In line with directives from the White House, state authorities, and local officials, criminal justice agencies around the country have modified operations to comply with social distancing, travel restrictions, and mandatory health orders due to COVID-19. These policies have a significant impact on the judiciary, causing courthouse closures, the suspension of jury trials, and the halting or modification of court orders. It has required criminal justice decision makers to swiftly examine their pretrial populations and practices to comply with these modified operations.
In this webinar you will hear from decision makers who were responsible for upholding these recommendations. They will share their challenges and experiences in implementing these directives, as well as the opportunities they found for adopting long- term practice changes that focus on maximizing public safety, court appearances, and release of pretrial defendants.
- Discuss the collaborative efforts among pretrial services, the courts, district attorney’s offices, and jails to manage the pretrial population during the coronavirus pandemic.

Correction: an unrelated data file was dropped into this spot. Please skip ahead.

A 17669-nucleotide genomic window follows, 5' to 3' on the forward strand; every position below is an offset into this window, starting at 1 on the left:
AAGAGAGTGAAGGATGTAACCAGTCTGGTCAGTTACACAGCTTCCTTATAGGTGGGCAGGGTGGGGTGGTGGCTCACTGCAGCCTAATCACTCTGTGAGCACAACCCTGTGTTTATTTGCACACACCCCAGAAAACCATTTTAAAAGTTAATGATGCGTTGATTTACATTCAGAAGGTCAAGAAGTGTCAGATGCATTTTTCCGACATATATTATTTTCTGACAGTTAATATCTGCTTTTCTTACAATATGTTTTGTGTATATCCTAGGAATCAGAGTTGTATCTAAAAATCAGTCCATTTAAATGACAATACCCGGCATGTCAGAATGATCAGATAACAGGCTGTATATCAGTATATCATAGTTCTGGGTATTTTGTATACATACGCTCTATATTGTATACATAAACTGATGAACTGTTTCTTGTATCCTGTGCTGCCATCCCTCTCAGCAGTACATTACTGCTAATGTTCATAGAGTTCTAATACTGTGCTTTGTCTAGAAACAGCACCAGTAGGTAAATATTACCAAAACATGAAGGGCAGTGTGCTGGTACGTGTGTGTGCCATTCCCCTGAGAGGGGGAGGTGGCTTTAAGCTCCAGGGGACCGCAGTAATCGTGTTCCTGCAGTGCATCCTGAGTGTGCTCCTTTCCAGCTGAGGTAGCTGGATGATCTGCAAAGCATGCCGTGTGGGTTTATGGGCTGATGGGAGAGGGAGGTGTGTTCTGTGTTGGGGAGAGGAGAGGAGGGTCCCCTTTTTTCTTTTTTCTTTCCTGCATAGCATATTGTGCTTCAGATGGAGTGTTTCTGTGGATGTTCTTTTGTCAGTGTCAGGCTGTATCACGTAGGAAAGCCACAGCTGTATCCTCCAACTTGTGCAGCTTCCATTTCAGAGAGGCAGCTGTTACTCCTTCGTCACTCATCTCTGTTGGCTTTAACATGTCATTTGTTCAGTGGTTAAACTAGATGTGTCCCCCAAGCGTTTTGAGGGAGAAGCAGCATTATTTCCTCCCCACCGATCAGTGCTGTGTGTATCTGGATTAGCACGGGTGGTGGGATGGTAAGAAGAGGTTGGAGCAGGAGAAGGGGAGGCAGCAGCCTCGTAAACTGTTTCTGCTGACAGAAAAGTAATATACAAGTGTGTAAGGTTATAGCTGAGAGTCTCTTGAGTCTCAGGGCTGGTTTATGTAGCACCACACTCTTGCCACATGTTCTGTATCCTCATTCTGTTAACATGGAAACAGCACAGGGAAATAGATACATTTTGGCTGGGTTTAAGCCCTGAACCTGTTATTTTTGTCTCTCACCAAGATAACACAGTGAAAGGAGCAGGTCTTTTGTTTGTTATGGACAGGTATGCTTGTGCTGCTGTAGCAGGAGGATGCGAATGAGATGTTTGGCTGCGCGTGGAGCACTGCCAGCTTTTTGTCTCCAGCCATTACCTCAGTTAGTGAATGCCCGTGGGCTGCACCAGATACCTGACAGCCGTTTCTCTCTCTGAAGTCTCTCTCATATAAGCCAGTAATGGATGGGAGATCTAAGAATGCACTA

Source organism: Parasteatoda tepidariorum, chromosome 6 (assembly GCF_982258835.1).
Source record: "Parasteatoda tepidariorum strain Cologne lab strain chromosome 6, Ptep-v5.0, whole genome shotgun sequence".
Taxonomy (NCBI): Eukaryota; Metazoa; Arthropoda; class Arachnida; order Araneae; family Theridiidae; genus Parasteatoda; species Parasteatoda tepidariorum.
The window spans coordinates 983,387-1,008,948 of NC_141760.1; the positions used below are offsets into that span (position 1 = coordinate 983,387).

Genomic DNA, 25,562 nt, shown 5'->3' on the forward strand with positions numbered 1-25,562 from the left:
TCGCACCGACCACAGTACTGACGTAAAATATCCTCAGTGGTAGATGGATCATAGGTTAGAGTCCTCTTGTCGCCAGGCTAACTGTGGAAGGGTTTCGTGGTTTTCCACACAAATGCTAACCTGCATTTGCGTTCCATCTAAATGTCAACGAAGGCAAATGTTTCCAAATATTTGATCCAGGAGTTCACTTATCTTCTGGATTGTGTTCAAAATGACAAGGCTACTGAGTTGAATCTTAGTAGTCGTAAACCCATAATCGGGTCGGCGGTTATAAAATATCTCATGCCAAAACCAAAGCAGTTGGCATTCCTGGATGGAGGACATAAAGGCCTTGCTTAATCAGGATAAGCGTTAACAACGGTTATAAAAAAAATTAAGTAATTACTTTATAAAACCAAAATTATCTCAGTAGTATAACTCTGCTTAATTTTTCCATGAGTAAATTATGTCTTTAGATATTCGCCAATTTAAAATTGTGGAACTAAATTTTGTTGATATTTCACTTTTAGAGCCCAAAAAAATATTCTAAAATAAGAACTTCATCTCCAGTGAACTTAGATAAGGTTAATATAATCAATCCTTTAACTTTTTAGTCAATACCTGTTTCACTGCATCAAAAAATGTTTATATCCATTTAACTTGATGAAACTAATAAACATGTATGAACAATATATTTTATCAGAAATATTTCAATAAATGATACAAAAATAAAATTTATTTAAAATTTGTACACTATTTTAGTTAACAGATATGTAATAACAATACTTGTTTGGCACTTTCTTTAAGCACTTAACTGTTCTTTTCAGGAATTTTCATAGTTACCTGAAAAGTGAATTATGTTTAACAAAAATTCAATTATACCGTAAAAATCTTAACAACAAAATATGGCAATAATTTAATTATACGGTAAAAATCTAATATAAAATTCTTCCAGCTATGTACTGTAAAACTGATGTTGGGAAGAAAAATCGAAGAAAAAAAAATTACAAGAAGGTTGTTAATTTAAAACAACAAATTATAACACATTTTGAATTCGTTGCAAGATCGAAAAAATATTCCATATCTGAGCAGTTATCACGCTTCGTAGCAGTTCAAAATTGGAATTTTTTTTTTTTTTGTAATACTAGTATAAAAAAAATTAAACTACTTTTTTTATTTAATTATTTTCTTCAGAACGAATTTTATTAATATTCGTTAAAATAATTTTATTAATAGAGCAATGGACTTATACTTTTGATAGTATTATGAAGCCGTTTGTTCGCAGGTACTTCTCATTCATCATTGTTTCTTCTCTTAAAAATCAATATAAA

- Identify innovative approaches to support defendant court appearance and connection with pretrial service officers.
- Highlight early challenges and opportunities.
- Show how technology is playing a key role in the new normal.
- Provide key resources to the field.
Greg Crawford, Correctional Program Specialist, National Institute of Corrections
Lori Eville, Correctional Program Specialist, National Institute of Corrections
Spurgeon Kennedy, Vice-President, National Association of Pretrial Services Agencies
The Honorable Karen Thomas, Judge, 17th Judicial District of Kentucky
Tara Boh Blair, Executive Officer, Kentucky Court of Justice, Department of Pretrial Services
Kevin Burns, Captain, San Juan County Sheriff’s Office, New Mexico
Krista Lawrence, Division Director, 11th Judicial District and Magistrate Courts, New Mexico
Jon Tunheim, Prosecuting Attorney, Thurston County District Court, Washington